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History

The origin of the surname van Blaricum is the village Blaricum in het Gooi, a area in the province of Noord-Holland, near the city of Amsterdam. Before the year 1800 someone was mostly known by his first name and a "patroniem" (fathers-name). In official papers this name was sometimes extended with a "toponiem" (a geographical name), being the birth place of the person. When following generations use this patroniem or toponiem as a surname, it has become a family name. In the trees III and IV you can see that a family can generate more than one family name. In tree III there are the names Gracht and Blaricum and in tree IV the names Blaricum and (probably) Lubbertsen.

During the last centuries the family-name has been written in many many ways. There are 29 different variations in the database, of which the following 8 are still in use up to the present: Blarcom, Blarcum, Blaricom, Blaricum, Blargan, Blarikom, Blarkom en Blerkom.

At this moment I know of 3 "main" trees, namely the trees I, IV and V. It is very plausible that the trees II and III are related to each other, they are based in Utrecht since the 17th century and in those days this town had only about 30.000 inhabitants. The trees VI and VII originate from tree II.

Blaricum

The oostermeent of Blaricum
The "oostermeent" of Blaricum
Drawing by Ton Veldmeijer.

The village of Blaricum was originally a settlement of farmers, living in turf huts and simple farm-houses. It was during the tenth century or probably even sooner that the first people were living in the Blaricum moorland and woodland. The living in the medieval Naerdincklandt and afterwards Gooiland consisted mostly of bringing the land under cultivation for the farming, with cattle-breeding on the common fields, keeping sheeps on the moorland, cutting sods for the cattle in the stable and sowing and harvesting of the fields. For many centuries the agrarian production was the main means of support in the villages of the Gooiland. Blaricum could keep this agrarian character until 1920 and is considered these days as the prettiest village of the district. In 2007 was Blaricum the municipality with the highest average house prices of the Netherlands.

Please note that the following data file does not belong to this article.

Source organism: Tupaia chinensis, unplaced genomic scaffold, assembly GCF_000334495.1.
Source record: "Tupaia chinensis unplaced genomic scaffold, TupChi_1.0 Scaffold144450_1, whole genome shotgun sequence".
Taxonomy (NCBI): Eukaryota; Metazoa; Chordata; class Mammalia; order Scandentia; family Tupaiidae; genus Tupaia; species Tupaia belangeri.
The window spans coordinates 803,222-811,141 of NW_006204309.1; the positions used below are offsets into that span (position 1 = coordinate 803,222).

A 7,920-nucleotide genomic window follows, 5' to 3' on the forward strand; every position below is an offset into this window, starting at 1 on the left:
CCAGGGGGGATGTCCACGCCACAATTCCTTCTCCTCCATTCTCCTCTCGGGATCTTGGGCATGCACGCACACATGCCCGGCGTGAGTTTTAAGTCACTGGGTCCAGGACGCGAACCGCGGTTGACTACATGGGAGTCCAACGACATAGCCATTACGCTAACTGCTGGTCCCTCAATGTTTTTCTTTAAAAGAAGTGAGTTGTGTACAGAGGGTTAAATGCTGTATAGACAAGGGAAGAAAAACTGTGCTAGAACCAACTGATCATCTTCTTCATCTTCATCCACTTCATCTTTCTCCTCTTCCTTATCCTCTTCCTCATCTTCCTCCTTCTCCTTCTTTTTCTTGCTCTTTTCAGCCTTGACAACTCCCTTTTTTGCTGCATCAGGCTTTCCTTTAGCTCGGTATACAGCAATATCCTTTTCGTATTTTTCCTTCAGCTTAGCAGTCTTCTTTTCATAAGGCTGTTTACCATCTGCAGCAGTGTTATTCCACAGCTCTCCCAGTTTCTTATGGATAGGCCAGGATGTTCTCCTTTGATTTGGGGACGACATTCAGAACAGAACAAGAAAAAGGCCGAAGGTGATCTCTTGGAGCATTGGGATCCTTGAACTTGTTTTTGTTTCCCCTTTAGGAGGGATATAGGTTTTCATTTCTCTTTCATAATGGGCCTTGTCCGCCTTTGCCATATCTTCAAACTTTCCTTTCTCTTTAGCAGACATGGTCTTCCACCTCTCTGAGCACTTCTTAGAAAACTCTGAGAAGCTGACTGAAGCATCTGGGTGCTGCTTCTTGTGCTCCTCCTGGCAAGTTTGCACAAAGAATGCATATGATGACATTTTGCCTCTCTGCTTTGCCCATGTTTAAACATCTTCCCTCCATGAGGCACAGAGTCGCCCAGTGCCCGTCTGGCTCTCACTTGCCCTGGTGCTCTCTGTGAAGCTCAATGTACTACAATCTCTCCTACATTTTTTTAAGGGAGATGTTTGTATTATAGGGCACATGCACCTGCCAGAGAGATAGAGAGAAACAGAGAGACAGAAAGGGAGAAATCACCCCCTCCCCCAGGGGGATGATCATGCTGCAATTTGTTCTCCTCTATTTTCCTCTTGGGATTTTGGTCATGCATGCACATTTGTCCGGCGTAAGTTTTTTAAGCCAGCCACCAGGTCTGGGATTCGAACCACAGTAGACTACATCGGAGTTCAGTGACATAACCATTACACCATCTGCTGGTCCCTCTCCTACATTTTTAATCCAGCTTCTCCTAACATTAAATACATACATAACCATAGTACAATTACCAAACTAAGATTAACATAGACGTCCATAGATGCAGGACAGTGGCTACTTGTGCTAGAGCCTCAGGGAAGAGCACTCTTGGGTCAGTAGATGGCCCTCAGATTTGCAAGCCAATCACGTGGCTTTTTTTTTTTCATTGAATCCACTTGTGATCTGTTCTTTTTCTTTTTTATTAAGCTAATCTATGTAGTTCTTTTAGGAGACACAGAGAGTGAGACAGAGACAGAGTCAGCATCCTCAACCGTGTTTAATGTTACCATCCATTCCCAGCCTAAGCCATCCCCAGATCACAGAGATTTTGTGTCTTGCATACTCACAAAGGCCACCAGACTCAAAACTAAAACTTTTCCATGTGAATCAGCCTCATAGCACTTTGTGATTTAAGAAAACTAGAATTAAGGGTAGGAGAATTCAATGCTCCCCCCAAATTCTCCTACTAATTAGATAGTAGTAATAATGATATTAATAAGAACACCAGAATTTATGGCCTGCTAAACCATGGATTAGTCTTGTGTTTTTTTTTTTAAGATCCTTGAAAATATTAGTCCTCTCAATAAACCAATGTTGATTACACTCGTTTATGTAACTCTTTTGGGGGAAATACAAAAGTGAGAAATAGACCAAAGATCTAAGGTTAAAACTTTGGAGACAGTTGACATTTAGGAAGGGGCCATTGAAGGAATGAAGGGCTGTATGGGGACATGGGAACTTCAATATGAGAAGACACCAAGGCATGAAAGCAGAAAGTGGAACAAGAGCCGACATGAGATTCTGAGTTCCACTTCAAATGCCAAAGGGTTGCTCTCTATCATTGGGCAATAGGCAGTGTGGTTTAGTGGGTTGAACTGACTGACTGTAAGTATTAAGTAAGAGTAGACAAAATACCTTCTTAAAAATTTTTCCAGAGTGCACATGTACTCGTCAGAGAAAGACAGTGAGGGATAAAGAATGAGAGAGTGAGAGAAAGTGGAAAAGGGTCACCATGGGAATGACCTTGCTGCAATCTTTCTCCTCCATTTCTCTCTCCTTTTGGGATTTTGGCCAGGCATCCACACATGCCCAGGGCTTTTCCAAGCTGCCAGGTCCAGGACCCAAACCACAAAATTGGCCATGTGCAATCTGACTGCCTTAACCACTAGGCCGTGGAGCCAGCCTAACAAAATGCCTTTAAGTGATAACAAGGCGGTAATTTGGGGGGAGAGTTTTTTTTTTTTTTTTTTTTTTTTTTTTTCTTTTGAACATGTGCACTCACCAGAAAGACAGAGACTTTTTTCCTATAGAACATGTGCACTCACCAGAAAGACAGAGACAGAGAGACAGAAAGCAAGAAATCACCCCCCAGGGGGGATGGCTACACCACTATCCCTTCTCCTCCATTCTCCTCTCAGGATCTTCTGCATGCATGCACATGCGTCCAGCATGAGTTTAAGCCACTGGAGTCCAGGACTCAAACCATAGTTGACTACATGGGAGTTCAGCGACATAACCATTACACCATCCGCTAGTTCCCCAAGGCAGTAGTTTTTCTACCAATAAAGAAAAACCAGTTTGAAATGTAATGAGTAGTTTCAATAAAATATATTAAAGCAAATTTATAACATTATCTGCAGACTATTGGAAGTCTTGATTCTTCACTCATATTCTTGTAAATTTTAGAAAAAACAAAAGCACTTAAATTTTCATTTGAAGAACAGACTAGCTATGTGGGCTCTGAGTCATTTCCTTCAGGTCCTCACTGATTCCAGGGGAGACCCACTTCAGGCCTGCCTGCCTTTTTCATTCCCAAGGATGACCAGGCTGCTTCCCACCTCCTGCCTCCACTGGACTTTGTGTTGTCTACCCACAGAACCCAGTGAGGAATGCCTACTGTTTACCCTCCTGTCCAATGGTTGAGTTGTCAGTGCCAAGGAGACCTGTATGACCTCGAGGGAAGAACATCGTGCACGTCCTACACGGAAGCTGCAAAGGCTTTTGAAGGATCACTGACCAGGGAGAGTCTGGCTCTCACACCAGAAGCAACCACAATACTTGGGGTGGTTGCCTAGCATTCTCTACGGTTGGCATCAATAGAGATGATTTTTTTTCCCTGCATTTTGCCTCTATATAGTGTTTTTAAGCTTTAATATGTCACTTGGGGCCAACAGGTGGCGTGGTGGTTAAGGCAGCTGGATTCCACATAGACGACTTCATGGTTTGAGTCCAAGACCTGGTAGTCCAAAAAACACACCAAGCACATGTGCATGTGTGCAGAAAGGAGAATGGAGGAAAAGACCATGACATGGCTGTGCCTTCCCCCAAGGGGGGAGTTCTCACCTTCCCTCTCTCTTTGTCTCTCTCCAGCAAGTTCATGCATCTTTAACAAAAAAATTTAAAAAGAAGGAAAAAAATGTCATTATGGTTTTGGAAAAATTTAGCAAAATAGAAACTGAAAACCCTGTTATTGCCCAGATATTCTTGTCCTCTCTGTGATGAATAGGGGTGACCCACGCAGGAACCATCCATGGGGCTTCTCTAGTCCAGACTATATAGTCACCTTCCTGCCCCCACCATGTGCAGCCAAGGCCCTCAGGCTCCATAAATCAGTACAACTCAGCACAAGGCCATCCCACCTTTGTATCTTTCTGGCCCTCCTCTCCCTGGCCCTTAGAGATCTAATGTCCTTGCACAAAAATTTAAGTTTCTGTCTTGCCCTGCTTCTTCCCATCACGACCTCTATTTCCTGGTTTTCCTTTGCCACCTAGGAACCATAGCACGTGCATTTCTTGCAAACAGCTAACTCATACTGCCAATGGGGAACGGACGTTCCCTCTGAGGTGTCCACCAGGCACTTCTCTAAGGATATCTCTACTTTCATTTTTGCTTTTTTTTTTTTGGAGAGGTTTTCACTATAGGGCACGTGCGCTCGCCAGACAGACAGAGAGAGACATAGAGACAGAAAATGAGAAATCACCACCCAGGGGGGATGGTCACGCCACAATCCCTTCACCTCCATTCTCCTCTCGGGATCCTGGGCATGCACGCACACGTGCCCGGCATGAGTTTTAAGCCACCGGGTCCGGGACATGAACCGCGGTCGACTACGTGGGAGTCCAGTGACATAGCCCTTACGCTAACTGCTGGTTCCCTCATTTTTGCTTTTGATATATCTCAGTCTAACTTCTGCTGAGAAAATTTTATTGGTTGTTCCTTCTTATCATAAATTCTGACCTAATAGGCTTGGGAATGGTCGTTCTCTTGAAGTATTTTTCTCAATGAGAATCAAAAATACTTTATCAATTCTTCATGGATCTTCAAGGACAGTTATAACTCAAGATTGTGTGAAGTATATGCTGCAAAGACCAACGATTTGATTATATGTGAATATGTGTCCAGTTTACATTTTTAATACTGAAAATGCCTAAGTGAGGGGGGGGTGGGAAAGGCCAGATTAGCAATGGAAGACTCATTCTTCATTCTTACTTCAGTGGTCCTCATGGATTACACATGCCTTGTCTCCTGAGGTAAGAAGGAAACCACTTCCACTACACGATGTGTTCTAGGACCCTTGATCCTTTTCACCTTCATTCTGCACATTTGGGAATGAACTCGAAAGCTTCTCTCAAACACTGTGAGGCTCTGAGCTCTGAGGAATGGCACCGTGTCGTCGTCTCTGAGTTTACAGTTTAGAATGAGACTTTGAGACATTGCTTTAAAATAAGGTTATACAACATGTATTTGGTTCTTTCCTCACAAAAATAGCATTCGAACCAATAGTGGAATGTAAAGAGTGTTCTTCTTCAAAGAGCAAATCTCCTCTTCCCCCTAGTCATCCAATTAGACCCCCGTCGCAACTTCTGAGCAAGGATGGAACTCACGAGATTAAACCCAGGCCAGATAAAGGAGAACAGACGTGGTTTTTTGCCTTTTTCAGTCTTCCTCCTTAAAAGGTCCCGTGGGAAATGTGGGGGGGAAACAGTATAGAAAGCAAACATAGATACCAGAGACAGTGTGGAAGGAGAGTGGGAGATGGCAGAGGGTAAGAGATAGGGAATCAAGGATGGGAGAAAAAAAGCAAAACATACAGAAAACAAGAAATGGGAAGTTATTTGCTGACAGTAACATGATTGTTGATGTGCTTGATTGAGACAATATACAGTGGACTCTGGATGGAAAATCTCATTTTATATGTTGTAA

The website of the municipality Blaricum: www.blaricum.nl

A nice website of Gerard Grootveld about the vilage Blaricum in Past and Present: http://gerardg.nl/blaricum/

Tree I (Ankeveen)

Around 1700 Jacob Hendriksz van Blarcum settles down at Ankeveen, he was probably born in Blaricum and his fathers first name should be Hendrik.

The family van Blarcum lived for years in "Het Reghthuys" at Ankeveen, with behind it large gardens. In the fifties a new residential area was build in those gardens. To remember the family van Blarcum and their influence on the village they named a road "Van Blarcumlaan" (from "Straatnamen van Ankeveen"). The last inhabitant of Ankeveen of the family van Blarcum was Christianus Joannes van Blarcum.

Tree II (Utrecht)

Although both the trees II and III are based in Utrecht, it is not yet sure, if there is a relation between them.

Tree III (Utrecht)

In 1608 is in Utrecht the marriage of Gerrit Jansz van Blaricum, also known by the name Gerrit Jansz van der Gracht, whose father has to be Jan van der Gracht, with Marrichje Herman Willems van Doorn. His occupation, and that of his son Herman Gerritsz and Lubbert Gijsbertsz of tree IV was "rademaker". Those days there was a castle in Blaricum known by the name De Graft. It was a big house that stood in the "Bouwvenen" beside the "Gooiersgracht". It is possible that Gerrits origin lies there, it should explane the existance of both surnames. His children kept the name "van der Gracht", but the children of his son Herman took the name "van Blaricum".

Tree IV (America)

De Eendracht
The Eendracht.